that's not to make a judgment about either year or Michael. he still made great music that haunts me even today. so after the blss-blss sound, i put the needle down on the disc, laid back on the couch, feet dangling over the arm, left arm behind my head, right hand on my stomach. the wind blew a quiet breeze into the house and then was the momentary break. the scratches of the needle on the disc that i could hear literally in that infinitesimal space between songs - the song that makes me think of you is right after another song ("Ain't No Sunshine" i think it is) that makes me think of you but that i don't want to relate to you but is because it is more intensely you than the wishes i had for the song to come - came as some sort of warning but also as a faded memory, broken dream, captured soul. desire.
long before CD quality music was created through digitizing, it was this scratchiness of surface sounding out through touch. needle caresses of blackness occasion the songs that we'd hear back then. i remember when i got my first album ever on my first kiddy phonograph ever and the songs were age-appropriate. london bridge is falling down, falling down, falling down / london bridge is falling down, my fair lady the song would play in a "modern" kid version, jazzy, i suppose. there was a breakdown that i remember but cannot write for you. it was maybe 10 seconds of the descent of sound, trumpets and keyboards playing, repetitious delight for someone who was maybe six or seven years old (let's hope six, though; seven would be too old to be so delighted with such vain repetition). anyway. after the breakdown - it was christmas day and i was able to stay up much later than normal - because i was standing, tapping my foot throughout the song and the album player was on the floor, i would bang my foot on the wooden floor of the not-so-great first floor apartment of a two-family house. the record would scratch a bit, skip backward a bit. i created science. i knew when to bang the foot, where on the floor and how hard to apply pressure so the song would skip right back to the beginning of the breakdown and not one hair of a second too soon...or too late. at least, that's how my memory records it.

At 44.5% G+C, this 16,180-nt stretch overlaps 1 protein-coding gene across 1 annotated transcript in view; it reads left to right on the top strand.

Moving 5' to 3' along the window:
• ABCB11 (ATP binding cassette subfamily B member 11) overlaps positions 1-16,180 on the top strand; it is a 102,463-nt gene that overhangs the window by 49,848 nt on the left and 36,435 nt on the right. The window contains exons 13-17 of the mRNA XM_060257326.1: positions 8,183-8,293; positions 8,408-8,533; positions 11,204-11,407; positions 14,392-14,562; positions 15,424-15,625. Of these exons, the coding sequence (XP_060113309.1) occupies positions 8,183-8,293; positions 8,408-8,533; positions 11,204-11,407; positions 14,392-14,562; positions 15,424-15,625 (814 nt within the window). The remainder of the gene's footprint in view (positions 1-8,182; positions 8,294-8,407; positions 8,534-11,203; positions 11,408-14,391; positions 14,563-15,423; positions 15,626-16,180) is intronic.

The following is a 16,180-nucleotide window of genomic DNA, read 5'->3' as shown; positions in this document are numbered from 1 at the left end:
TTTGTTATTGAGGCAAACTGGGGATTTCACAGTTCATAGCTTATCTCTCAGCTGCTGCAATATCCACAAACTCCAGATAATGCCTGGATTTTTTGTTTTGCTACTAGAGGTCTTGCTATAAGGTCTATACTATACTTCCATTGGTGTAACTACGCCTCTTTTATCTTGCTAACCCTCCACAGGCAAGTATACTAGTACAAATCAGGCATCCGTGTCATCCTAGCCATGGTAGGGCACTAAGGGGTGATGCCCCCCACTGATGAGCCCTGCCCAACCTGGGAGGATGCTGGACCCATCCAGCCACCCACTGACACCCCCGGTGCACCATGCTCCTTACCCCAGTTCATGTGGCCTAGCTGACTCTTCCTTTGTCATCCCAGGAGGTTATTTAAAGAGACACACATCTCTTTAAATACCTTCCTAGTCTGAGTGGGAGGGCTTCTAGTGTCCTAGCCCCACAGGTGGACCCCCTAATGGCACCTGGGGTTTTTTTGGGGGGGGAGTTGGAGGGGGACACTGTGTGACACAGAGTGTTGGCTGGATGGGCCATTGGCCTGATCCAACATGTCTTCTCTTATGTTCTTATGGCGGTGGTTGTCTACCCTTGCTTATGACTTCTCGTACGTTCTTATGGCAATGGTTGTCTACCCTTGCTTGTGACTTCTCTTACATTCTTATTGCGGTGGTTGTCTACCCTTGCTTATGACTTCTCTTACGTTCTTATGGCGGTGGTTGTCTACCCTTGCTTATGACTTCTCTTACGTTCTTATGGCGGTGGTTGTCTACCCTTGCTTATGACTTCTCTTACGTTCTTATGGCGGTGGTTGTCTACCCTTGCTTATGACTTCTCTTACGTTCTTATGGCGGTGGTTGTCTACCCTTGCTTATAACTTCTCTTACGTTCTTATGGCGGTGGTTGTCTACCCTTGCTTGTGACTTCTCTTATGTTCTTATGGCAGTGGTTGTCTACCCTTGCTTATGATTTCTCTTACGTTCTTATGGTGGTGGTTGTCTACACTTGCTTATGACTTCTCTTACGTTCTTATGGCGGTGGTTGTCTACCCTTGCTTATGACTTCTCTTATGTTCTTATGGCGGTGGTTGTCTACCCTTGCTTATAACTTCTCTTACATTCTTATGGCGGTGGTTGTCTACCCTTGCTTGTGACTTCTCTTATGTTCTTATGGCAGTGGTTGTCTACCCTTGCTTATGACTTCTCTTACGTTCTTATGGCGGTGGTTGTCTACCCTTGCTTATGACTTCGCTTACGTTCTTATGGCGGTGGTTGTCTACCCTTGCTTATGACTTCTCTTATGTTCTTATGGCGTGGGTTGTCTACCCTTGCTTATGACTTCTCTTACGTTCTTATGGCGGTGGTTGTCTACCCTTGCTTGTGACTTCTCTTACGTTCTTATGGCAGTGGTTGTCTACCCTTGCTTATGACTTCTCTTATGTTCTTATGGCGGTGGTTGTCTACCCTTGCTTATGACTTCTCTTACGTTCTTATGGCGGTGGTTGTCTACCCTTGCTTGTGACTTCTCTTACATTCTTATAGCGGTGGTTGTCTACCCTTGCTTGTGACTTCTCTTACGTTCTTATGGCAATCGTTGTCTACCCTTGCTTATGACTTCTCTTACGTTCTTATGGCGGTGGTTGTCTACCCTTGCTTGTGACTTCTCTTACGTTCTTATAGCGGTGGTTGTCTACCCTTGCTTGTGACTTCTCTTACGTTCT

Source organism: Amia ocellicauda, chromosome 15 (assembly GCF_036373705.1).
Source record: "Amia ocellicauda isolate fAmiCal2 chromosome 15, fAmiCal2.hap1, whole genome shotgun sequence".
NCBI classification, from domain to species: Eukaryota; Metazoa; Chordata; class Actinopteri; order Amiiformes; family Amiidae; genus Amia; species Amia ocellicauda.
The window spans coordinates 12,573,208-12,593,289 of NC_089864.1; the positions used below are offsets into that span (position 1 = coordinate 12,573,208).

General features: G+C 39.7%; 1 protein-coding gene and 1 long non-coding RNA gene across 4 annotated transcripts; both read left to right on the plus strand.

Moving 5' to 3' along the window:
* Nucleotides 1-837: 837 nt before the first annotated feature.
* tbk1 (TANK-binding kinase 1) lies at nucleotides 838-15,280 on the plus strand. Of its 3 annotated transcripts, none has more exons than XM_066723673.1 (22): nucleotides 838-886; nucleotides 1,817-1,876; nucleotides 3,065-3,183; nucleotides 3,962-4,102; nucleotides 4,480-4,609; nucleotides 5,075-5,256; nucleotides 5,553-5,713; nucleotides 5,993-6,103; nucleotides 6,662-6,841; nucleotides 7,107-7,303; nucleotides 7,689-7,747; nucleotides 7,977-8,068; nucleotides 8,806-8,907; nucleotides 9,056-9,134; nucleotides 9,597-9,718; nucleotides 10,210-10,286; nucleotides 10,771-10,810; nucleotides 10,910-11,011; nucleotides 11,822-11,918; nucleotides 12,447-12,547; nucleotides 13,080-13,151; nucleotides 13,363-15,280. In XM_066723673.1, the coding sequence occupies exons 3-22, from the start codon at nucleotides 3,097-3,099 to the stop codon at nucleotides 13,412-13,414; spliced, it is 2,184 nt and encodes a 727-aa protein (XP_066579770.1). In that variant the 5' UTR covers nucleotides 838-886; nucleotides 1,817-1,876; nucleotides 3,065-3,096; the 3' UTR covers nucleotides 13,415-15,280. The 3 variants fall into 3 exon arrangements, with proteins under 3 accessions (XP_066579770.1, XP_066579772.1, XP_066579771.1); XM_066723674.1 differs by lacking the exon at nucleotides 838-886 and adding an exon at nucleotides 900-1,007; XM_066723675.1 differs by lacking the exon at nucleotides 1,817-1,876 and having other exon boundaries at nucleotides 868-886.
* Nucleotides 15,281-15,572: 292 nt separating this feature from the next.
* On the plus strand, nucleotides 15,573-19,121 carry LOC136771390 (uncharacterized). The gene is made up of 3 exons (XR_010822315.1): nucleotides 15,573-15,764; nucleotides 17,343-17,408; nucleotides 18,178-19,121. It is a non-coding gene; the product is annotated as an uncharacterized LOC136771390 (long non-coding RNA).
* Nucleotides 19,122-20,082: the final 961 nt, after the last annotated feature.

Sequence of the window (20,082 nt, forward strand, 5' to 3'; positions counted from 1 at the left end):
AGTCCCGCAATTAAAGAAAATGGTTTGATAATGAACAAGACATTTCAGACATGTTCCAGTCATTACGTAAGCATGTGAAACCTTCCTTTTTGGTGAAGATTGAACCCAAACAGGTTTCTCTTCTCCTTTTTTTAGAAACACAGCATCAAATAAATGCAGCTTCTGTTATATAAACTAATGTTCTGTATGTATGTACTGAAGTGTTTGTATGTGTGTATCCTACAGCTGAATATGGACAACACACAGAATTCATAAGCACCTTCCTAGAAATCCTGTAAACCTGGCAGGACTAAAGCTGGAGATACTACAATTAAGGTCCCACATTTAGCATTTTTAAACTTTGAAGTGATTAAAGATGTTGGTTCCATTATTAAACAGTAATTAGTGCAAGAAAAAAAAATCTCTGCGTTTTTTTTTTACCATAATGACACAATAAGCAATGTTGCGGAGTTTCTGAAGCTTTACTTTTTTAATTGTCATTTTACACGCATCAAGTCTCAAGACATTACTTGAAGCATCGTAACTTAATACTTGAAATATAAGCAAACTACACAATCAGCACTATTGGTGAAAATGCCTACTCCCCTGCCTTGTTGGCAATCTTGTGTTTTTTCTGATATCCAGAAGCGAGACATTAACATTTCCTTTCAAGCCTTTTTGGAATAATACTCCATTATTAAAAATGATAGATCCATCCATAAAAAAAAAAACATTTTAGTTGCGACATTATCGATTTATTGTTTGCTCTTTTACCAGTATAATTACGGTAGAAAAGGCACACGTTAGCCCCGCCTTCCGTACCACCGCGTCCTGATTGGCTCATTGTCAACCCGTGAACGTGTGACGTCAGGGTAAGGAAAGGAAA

intriguing how record and record are spelled the same, written the same but pronounced differently. there's a relationship between how we record and how we play a record, stress in the word's pronunciation is placed differently. we place the needle on the record of that which was once prone to be record. the sound from the record, the sound organized moment by moment to record share - i think - an ontic relationship. buried within the word record are two concepts and they sound out from one another. the relationship between record (played) and record(ing) is the movement from one state to another, scratching the black disc, taking it from its potential to kinesthesia. maybe 1972 to 1995 and beyond. maybe Michael in 1972 was the set of capacities to emerge as he had in 1995, with all of the force and sonic power, with all that had been written on and in him being played back for us all to hear, to see enacted publicly.
of course you know that the album Got To Be There was Michael's debut as a solo artist, the break from the sociality from which he emerged. that break, i think, haunts each and every sonic break, from song to song, scratch to scratch, 1972 to 1995, from my writing to your reading. all i'm trying to say is this: i wanna place my finger on you gentle, brush past your neck - blss-blss - place my needle down on you and play you, listen to the sound made when we touch. of course, Michael said it best: i wanna be where you are. oh!